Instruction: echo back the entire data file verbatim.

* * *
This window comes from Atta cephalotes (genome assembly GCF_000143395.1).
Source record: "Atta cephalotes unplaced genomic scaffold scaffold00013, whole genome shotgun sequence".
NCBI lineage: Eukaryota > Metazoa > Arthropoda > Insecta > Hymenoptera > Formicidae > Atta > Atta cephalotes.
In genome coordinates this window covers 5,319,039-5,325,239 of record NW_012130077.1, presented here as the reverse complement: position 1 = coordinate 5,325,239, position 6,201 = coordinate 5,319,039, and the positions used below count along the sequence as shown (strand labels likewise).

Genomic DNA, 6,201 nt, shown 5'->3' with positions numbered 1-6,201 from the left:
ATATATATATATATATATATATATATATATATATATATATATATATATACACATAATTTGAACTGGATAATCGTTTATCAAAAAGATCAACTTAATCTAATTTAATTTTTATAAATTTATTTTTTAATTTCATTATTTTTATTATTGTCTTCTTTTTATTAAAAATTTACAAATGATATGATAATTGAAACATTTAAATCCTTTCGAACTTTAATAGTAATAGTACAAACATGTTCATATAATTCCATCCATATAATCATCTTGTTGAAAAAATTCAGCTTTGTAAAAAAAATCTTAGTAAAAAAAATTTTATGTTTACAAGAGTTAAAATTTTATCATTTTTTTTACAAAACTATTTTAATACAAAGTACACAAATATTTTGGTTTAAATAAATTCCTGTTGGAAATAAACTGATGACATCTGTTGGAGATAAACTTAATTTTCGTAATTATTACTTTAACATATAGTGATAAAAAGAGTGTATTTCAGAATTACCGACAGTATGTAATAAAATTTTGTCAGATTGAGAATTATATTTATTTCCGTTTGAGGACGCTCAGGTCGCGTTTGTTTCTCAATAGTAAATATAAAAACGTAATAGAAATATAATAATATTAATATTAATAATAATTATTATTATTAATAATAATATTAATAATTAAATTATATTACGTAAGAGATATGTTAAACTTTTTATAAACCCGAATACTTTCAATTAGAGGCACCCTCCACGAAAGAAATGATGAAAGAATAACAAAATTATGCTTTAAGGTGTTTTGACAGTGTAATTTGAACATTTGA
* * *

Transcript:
This window comes from Atta cephalotes (genome assembly GCF_000143395.1).
Source record: "Atta cephalotes unplaced genomic scaffold scaffold00013, whole genome shotgun sequence".
NCBI lineage: Eukaryota > Metazoa > Arthropoda > Insecta > Hymenoptera > Formicidae > Atta > Atta cephalotes.
In genome coordinates this window covers 5,319,039-5,325,239 of record NW_012130077.1, presented here as the reverse complement: position 1 = coordinate 5,325,239, position 6,201 = coordinate 5,319,039, and the positions used below count along the sequence as shown (strand labels likewise).

Genomic DNA, 6,201 nt, shown 5'->3' with positions numbered 1-6,201 from the left:
ATATATATATATATATATATATATATATATATATATATATATATATATACACATAATTTGAACTGGATAATCGTTTATCAAAAAGATCAACTTAATCTAATTTAATTTTTATAAATTTATTTTTTAATTTCATTATTTTTATTATTGTCTTCTTTTTATTAAAAATTTACAAATGATATGATAATTGAAACATTTAAATCCTTTCGAACTTTAATAGTAATAGTACAAACATGTTCATATAATTCCATCCATATAATCATCTTGTTGAAAAAATTCAGCTTTGTAAAAAAAATCTTAGTAAAAAAAATTTTATGTTTACAAGAGTTAAAATTTTATCATTTTTTTTACAAAACTATTTTAATACAAAGTACACAAATATTTTGGTTTAAATAAATTCCTGTTGGAAATAAACTGATGACATCTGTTGGAGATAAACTTAATTTTCGTAATTATTACTTTAACATATAGTGATAAAAAGAGTGTATTTCAGAATTACCGACAGTATGTAATAAAATTTTGTCAGATTGAGAATTATATTTATTTCCGTTTGAGGACGCTCAGGTCGCGTTTGTTTCTCAATAGTAAATATAAAAACGTAATAGAAATATAATAATATTAATATTAATAATAATTATTATTATTAATAATAATATTAATAATTAAATTATATTACGTAAGAGATATGTTAAACTTTTTATAAACCCGAATACTTTCAATTAGAGGCACCCTCCACGAAAGAAATGATGAAAGAATAACAAAATTATGCTTTAAGGTGTTTTGACAGTGTAATTTGAACATTTGA